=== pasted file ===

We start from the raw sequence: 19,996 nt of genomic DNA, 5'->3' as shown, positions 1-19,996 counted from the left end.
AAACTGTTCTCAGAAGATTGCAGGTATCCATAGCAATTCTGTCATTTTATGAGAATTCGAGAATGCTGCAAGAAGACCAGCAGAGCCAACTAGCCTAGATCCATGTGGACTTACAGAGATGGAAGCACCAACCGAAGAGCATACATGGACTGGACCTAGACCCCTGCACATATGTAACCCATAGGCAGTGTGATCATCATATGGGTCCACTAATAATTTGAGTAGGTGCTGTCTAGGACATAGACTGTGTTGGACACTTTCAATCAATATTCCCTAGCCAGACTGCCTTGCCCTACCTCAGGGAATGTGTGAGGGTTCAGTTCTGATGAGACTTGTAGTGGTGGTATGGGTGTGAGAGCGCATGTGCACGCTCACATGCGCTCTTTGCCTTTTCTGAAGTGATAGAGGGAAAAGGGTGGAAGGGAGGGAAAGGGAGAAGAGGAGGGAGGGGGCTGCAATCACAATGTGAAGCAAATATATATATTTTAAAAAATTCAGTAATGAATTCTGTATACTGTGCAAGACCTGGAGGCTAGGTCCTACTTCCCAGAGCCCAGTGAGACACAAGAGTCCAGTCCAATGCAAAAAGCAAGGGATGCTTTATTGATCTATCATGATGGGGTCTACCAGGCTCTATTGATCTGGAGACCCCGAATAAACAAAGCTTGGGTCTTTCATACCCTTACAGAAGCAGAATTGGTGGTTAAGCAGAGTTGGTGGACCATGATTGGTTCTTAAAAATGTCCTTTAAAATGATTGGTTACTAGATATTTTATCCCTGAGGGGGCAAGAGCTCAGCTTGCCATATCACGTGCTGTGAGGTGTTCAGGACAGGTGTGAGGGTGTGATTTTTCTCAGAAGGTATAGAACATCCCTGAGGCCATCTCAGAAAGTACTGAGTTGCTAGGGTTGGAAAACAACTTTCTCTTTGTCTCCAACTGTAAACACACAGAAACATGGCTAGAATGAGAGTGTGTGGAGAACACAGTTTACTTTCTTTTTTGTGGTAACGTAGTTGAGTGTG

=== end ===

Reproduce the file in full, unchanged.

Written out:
We start from the raw sequence: 19,996 nt of genomic DNA, 5'->3' as shown, positions 1-19,996 counted from the left end.
AAACTGTTCTCAGAAGATTGCAGGTATCCATAGCAATTCTGTCATTTTATGAGAATTCGAGAATGCTGCAAGAAGACCAGCAGAGCCAACTAGCCTAGATCCATGTGGACTTACAGAGATGGAAGCACCAACCGAAGAGCATACATGGACTGGACCTAGACCCCTGCACATATGTAACCCATAGGCAGTGTGATCATCATATGGGTCCACTAATAATTTGAGTAGGTGCTGTCTAGGACATAGACTGTGTTGGACACTTTCAATCAATATTCCCTAGCCAGACTGCCTTGCCCTACCTCAGGGAATGTGTGAGGGTTCAGTTCTGATGAGACTTGTAGTGGTGGTATGGGTGTGAGAGCGCATGTGCACGCTCACATGCGCTCTTTGCCTTTTCTGAAGTGATAGAGGGAAAAGGGTGGAAGGGAGGGAAAGGGAGAAGAGGAGGGAGGGGGCTGCAATCACAATGTGAAGCAAATATATATATTTTAAAAAATTCAGTAATGAATTCTGTATACTGTGCAAGACCTGGAGGCTAGGTCCTACTTCCCAGAGCCCAGTGAGACACAAGAGTCCAGTCCAATGCAAAAAGCAAGGGATGCTTTATTGATCTATCATGATGGGGTCTACCAGGCTCTATTGATCTGGAGACCCCGAATAAACAAAGCTTGGGTCTTTCATACCCTTACAGAAGCAGAATTGGTGGTTAAGCAGAGTTGGTGGACCATGATTGGTTCTTAAAAATGTCCTTTAAAATGATTGGTTACTAGATATTTTATCCCTGAGGGGGCAAGAGCTCAGCTTGCCATATCACGTGCTGTGAGGTGTTCAGGACAGGTGTGAGGGTGTGATTTTTCTCAGAAGGTATAGAACATCCCTGAGGCCATCTCAGAAAGTACTGAGTTGCTAGGGTTGGAAAACAACTTTCTCTTTGTCTCCAACTGTAAACACACAGAAACATGGCTAGAATGAGAGTGTGTGGAGAACACAGTTTACTTTCTTTTTTGTGGTAACGTAGTTGAGTGTG